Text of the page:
THAT MONDAY MORNING FEELING - What's It All About, Walter?
The Kris Boyd saga took another twist on Saturday when, with the Rangers needing a victory at Aberdeen to put more pressure on FC Semtex, the manager dropped our top goalscorer to the bench. Hardly surprisingly, the Gers were pretty toothless up front and it was not until the closing stages, with Boydie on for the ineffective Kenny Miller, that we threatened to make the breakthrough. But it was not to be.
So another two precious points have been dropped when we really should be turning up on the heat on the unconvincing league leaders. Both Jimmy Calderwood and Gordon The Garden Gnome must have had a right wee giggle when they saw the Rangers line-up. Aye, we sure know how to make things hard for ourselves.
Walter's thinking on this really confuses me. Sure, sticking Lee McCulloch into a holding role in midfield offered protection for the back four, whilst also enabling Barry and Pedro to bomb forward in support of Miller on his own up front. But I'm convinced Kris would have been able to play the lone striker role just as well. Indeed, his physical presence would have given Severin and Diamond much more trouble and, with Pedro, Barry and young John Fleck buzzing around the edge of the box, opportunities are sure to have fallen his way.
Boydie is a percentage player, the longer he is involved in a game, the more chances will be created and, sooner or later, he will put one away. One chance and one goal is all it would have taken on Saturday but, instead of the full 90 minutes to make his impact, he was restricted to the final half-hour. Only when he started to put himself about in the box did better chances start to be created and, while hindsight is a wonderful thing, there is every likelihood that a full shift from Krissie would have resulted in the victory we needed so badly.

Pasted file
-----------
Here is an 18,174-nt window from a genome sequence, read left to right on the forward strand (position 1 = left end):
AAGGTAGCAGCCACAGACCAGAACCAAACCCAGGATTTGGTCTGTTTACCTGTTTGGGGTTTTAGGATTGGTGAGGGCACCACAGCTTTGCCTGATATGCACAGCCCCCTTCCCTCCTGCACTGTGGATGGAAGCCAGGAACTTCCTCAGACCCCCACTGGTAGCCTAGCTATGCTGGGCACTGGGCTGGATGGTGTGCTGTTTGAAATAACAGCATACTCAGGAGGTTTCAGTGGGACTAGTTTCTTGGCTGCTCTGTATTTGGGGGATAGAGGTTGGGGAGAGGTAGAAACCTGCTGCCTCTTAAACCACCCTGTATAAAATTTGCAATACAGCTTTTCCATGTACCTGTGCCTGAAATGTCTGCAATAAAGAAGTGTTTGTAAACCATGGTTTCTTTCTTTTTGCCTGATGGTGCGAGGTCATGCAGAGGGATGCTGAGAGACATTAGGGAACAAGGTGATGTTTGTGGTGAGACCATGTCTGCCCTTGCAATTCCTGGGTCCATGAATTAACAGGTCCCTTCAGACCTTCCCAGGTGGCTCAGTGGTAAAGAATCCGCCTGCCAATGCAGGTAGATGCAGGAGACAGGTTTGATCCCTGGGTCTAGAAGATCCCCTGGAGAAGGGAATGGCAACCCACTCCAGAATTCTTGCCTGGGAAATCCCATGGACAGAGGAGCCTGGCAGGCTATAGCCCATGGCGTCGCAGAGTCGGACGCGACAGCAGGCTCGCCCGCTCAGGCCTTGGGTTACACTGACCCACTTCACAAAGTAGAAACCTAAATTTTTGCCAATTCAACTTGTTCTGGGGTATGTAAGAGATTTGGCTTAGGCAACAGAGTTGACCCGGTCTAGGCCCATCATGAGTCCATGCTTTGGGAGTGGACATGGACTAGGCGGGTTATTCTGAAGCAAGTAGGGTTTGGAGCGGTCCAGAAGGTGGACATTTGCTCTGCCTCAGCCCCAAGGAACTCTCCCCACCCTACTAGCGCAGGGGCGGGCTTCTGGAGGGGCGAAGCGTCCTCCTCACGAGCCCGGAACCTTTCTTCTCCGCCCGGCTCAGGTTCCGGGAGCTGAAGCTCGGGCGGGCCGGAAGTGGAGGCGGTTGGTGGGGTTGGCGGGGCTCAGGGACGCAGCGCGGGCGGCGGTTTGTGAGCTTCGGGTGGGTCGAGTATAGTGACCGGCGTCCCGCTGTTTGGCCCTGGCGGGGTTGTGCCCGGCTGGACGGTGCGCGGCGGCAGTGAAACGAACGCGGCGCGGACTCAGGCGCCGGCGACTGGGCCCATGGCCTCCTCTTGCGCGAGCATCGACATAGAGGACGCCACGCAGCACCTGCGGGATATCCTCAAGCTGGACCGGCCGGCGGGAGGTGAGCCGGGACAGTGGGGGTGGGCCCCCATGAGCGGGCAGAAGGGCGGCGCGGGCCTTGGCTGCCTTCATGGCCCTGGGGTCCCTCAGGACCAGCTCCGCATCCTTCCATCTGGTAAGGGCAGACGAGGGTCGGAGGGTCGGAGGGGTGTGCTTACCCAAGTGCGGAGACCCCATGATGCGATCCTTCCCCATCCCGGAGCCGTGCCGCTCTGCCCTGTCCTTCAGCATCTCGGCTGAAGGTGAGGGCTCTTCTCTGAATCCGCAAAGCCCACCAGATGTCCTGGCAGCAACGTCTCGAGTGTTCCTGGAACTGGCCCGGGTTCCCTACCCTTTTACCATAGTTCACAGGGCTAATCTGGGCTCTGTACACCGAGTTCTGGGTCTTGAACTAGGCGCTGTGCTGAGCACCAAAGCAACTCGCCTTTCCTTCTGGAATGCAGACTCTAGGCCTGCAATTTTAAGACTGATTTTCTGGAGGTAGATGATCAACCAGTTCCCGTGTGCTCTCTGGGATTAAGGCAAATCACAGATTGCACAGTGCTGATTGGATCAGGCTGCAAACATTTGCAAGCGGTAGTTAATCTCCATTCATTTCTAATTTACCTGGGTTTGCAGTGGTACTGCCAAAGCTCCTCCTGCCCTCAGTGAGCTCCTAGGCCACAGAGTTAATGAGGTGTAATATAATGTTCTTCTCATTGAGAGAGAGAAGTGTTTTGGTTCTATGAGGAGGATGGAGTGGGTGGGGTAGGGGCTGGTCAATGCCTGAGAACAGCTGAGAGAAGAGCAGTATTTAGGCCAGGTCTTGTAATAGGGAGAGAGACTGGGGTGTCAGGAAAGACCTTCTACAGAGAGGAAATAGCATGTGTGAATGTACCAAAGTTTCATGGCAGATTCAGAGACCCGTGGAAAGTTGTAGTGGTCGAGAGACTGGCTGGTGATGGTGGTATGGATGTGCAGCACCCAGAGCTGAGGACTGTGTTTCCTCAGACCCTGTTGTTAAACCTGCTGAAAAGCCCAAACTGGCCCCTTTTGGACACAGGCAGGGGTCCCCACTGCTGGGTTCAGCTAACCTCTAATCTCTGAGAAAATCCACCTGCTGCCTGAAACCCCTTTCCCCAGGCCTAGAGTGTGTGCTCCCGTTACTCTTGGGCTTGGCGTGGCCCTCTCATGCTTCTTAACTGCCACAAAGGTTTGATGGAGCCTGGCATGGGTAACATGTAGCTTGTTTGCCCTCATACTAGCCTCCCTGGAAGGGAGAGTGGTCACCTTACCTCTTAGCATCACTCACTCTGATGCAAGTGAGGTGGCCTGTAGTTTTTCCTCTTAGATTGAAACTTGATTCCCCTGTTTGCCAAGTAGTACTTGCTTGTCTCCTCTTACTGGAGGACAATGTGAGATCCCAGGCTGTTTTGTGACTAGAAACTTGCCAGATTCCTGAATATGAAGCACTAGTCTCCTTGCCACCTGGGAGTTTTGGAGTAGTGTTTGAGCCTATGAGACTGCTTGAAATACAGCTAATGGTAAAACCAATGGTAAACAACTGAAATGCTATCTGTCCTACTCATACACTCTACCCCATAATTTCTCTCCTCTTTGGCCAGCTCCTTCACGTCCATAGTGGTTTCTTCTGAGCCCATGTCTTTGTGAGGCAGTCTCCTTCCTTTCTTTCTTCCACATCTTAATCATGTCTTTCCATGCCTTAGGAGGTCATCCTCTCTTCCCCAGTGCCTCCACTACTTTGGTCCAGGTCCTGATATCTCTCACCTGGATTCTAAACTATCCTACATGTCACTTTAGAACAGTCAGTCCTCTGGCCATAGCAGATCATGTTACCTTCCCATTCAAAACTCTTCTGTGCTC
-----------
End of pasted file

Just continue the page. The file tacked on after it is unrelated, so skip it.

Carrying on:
A low cross which swept just beyond Boyd's outstretched leg, a header which struck a defender and Nacho's shot which smashed back off the post had us all on the edge of our seats as the clock ticked away and the biggest disappointment was that, if the game had gone on for just a few minutes more, you felt a winner was inevitable. Yet, while we headed home feeling a bit let down by it all, Walter was on TV and radio bumming up the team's performance.
Hey, Walter, you are in a results business and it is a harsh fact of life that Saturday will be regarded as two points dropped, rather than one point gained. Having failed to win any of our five games at Shittodrie since his return, a mood is being created where we no longer go there in a confident frame of mind and, from his team selection this time around, Walter was more concerned about containing the game than going out there and winning it.
Or was he trying to convince us that it would be no big deal to lose Kris Boyd? If we had managed to nick a win with the big fella on the bench, it would have been acclaimed as a tactical masterclass from Walter, with the onus being on the responsibility handed to Lee McCulloch and the way Rangers handled the threat the Sheepies' pose from set pieces. Apart from a later header which had us all on edge, they didn't win a worthwhile aerial challenge in marked contrast to way they rag-dolled Septic a week earlier.
But despite dominating the game, we failed to get the goal we needed and, rather than a masterclass, Walter's tinkering with the line-up can only be seen as a mistake, a gamble which didn't pay-off. So instead of sitting tight on our rivals' tail, we are four points adrift and the Great Unwashed have wriggled of the hook again.
How many more times are we going to let this happen, Walter?
LITTLE BOY BLUE